Succession strategies: Understanding your transition options
Start planning now to secure the future you want for your company.
Most business owners understand the importance of a strategic plan — the roadmap for where their business is headed in the next three, five, or 10 years. But what happens when you, the business owner, are ready to leave the driver’s seat?
Whether you choose to leave the business to pursue a new venture, retire, or handle an unexpected life event, a plan for passing the leadership torch is essential to set up your business — and its future leaders — for success. Here’s how to get started.
Get all the succession planning pieces in place
When is the best time to start planning for succession? The answer is always “now.” Start by pulling together some key details:
- Document your business and personal financial goals. How do you want the company to grow, both when you are at the helm and have stepped away? How involved do you want to be after your exit? What kind of income will you need in retirement?
- Outline your specific roles and responsibilities as an owner. This list should include everything from employee management to overseeing marketing initiatives. Your successor(s) will appreciate the detailed picture of what they’re agreeing to take on.
- Get an independent appraisal or valuation of your business. The objective perspective on your business value will help you pragmatically establish a price for buyers and plan for managing the sale’s proceeds.
- Assemble a team of professionals to help you plan for succession. Specialists like your accountant, attorney, investment advisor, and others can work with you to manage logistical and financial complexities and give you peace of mind by ensuring your plan is sound.
The big decision
Of course, you’ll also need to determine to whom you’ll be passing the mantle. Here are some of the most common succession scenarios — plus considerations for how each may make sense for you:
- Keeping the business in the family. If you plan to pass on the company to a relative, talk candidly with them about the realities of your life as a business owner so they understand what financial considerations are also important to discuss upfront. If you’re going to sell, ensure they’ll have the necessary funds to buy you out. If you’re planning to hand the business down, work with a professional to understand the best way to get the liquidity you need and minimize any tax liability for you and your heirs.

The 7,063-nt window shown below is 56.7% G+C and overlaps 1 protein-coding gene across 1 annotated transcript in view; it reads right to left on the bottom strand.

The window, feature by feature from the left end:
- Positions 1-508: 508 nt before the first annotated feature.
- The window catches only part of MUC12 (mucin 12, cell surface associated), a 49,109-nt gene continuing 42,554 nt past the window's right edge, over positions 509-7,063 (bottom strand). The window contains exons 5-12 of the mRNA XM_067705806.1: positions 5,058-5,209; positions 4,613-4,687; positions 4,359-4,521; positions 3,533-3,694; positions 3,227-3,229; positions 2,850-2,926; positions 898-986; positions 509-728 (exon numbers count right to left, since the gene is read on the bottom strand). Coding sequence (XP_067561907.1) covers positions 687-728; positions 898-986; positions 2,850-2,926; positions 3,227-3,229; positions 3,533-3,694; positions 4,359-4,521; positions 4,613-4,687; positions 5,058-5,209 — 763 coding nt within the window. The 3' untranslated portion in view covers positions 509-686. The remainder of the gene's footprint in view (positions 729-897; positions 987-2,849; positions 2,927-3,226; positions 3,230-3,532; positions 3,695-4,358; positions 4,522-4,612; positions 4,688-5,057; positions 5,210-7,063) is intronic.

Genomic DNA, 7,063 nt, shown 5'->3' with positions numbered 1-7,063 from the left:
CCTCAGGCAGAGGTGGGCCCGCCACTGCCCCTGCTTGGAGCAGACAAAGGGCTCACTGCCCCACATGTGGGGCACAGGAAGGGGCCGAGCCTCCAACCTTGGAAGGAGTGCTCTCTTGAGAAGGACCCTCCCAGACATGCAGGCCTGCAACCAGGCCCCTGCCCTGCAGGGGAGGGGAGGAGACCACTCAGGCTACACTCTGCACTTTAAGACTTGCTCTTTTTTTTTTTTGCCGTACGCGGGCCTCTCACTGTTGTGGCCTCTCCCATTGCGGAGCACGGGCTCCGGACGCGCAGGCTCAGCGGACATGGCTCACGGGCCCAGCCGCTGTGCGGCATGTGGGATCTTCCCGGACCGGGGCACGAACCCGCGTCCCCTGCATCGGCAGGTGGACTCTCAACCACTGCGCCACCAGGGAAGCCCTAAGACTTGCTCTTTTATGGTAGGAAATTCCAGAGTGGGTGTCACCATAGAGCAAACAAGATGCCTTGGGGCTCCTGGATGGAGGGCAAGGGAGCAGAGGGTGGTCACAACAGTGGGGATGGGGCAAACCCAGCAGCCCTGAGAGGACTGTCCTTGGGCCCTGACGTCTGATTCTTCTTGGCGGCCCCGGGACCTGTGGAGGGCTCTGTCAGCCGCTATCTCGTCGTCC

Selling the business to co-owners, partners, or existing management. Looking to your current leadership team for successors who understand your vision, know how the company works, and are already invested in its success can be an effective approach to transition. Consider letting the change happen over a period of time, remaining engaged as you gradually pass on ownership responsibilities. Work with your team of advisors to determine the right price, how much liquidity you need immediately, and the amount of funds the business needs to operate as your buyers pay off the sale.
- Selling the business to a third party. Setting up your business for acquisition by a colleague in the industry, a similar business, or a private equity investor may be a lucrative strategy. As you consider your options, keep your desires for the business front and center to make sure they align with the potential buyer’s plans. For instance, a buyer may have plans to eliminate some of your employees, or they might want you to stay involved well past the transition. Throughout this process, be sure to engage an investment professional to help plan for making the most of your proceeds from the sale.
Revisit your succession plan every year
Planning early gives you plenty of time to think through how the plan will work and adjust as necessary. Include a review of your succession plan in annual planning. As your business evolves, consider if and how you should update your transition strategy.